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which, falling on the shoulders, shades || serpents, her ear-rings doves, a mouse the back of the neck.

upon her ring, a dog at her watch, her It is now so much the fashion to girdle clasped by a butterfly, and upwear the figures of birds and ani- | on her head a bird of Paradise. mals in jewellery, that a wit, in speak- Fashionable colours are, cocoa, ing of a merveilleuse the other day, bear's-ear, mantle of Socrates, ponobserved, that when she appeared ceau, violet, deep blue, gold, and full dressed, her jewels offered a rose colours. Adieu, chère Sophie! good representation of a little mena- Always your

EUDOCIA. gerie. Her bracelets and neck-lace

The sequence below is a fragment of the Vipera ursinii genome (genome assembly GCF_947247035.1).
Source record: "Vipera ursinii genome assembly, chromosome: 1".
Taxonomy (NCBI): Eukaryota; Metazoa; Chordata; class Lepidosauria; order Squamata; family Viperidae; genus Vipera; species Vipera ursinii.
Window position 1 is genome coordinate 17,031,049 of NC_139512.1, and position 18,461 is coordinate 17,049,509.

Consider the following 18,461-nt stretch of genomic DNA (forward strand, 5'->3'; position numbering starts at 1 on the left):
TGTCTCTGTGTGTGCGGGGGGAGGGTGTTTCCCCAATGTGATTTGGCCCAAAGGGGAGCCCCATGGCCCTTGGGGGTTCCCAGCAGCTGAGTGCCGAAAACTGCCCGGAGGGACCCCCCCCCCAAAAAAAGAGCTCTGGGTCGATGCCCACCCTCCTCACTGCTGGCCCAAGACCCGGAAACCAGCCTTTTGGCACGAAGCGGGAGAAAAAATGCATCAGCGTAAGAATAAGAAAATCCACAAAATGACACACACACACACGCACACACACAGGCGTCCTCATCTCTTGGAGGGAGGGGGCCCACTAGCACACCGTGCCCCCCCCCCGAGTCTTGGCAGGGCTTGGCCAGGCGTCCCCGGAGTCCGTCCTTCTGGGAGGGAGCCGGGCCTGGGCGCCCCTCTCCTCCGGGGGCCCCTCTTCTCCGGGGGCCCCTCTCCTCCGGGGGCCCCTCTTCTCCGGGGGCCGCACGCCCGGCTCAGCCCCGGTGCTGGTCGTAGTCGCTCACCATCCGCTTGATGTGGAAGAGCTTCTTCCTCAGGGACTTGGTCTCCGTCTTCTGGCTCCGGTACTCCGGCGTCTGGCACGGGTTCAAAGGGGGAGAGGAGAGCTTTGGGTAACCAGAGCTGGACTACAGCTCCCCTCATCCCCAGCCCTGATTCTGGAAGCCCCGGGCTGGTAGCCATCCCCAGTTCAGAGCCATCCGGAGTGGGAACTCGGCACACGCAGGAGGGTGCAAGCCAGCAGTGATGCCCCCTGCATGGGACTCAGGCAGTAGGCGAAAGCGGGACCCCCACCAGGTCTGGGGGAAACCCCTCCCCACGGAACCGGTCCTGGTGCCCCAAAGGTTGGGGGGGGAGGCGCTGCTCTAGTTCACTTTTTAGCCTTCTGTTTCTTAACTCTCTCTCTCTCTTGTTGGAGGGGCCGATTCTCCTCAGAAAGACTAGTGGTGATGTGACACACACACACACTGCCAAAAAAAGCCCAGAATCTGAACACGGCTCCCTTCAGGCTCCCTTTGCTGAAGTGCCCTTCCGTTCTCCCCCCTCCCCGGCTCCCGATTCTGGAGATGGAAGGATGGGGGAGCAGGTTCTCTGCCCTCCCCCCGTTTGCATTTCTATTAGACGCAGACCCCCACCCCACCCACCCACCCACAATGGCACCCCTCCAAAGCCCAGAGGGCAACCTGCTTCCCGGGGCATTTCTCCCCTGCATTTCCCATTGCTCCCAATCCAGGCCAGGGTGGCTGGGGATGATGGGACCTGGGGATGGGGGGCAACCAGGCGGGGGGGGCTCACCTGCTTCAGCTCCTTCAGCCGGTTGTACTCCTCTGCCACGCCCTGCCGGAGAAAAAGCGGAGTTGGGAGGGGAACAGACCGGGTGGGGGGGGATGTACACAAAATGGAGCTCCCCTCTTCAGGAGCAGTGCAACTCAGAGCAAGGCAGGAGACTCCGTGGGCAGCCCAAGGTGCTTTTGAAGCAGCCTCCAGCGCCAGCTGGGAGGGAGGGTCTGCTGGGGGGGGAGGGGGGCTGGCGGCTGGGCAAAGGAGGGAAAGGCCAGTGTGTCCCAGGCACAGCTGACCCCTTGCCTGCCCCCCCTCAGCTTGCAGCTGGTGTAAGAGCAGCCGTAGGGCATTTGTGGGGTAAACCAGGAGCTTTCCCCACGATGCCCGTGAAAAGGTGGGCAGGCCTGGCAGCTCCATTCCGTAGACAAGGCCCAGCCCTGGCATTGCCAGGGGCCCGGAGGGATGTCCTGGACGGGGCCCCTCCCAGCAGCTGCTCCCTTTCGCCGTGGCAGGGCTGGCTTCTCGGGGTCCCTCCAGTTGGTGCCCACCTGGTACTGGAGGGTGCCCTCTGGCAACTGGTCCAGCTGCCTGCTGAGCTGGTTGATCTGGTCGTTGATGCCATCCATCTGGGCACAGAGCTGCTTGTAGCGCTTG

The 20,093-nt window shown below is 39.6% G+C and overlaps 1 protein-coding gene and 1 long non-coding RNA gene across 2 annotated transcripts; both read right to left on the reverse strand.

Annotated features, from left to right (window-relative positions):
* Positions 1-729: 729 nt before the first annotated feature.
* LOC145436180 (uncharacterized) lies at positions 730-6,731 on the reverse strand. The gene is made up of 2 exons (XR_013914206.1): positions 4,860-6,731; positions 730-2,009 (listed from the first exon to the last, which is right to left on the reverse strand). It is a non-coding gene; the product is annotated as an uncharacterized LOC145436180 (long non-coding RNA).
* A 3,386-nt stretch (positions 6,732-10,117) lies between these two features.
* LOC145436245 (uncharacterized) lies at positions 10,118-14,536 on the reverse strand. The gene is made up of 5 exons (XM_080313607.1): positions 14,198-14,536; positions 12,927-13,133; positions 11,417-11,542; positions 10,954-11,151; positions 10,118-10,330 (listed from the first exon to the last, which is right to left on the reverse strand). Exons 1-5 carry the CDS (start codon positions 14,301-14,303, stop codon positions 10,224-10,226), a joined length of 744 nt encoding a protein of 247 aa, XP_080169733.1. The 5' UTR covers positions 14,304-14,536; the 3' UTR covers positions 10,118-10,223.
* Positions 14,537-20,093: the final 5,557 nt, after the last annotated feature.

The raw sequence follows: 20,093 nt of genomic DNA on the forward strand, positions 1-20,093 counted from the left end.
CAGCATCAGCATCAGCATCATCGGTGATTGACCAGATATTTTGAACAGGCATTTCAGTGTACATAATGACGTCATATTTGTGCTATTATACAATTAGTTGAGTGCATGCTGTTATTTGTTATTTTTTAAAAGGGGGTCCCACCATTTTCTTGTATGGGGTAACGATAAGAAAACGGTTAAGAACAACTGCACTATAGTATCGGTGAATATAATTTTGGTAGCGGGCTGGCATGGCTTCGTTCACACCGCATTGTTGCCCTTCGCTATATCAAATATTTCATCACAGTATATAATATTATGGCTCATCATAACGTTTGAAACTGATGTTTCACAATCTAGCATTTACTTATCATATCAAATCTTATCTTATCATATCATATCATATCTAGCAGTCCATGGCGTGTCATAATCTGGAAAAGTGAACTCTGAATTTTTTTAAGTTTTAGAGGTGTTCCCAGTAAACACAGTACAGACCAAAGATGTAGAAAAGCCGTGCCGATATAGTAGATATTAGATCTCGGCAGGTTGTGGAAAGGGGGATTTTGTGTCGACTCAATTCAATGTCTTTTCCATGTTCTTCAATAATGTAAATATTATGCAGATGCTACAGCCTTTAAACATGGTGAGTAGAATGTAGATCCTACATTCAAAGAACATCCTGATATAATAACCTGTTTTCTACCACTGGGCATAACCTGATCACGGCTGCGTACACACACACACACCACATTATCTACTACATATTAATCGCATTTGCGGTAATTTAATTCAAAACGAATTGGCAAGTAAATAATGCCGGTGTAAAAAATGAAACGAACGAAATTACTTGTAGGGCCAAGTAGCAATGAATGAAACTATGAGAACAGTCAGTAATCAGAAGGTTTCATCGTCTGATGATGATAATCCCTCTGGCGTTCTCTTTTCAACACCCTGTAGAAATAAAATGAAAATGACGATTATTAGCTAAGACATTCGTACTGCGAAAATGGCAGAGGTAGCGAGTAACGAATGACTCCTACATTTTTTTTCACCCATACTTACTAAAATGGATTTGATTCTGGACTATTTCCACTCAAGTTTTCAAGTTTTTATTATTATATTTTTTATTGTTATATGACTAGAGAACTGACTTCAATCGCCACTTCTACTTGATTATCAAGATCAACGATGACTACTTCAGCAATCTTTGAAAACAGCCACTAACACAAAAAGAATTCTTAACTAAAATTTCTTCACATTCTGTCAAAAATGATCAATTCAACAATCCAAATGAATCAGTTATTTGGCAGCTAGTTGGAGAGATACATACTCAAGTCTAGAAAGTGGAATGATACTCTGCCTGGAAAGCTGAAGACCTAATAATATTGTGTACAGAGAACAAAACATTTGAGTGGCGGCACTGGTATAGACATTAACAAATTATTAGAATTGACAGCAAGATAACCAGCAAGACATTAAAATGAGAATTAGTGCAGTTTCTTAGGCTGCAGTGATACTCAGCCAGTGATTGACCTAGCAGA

A STUDY BOOKCASE AND MEDAL CABINET. Ir is proposed to introduce to our || ed for in bookcases; and it is so arreaders, through the present year, a ranged as to form a complete piece Series of new Examples of Furniture, of furniture for the end of a room, that may not only be useful as single or, on the side, become a central obarticles, but may benefit the general ject between bookcases. manufacture, as they will be design- The manufacturer will immediate ed on correct principles, and fre-ly perceive that the parts are capa. quently in combination with the pro- ble of separation, and that he may per decoration of the apartments to form from them several handsome which they are suited, and in con- pieces of furniture, according as an nection with useful accompaniments. apartment may need variety of form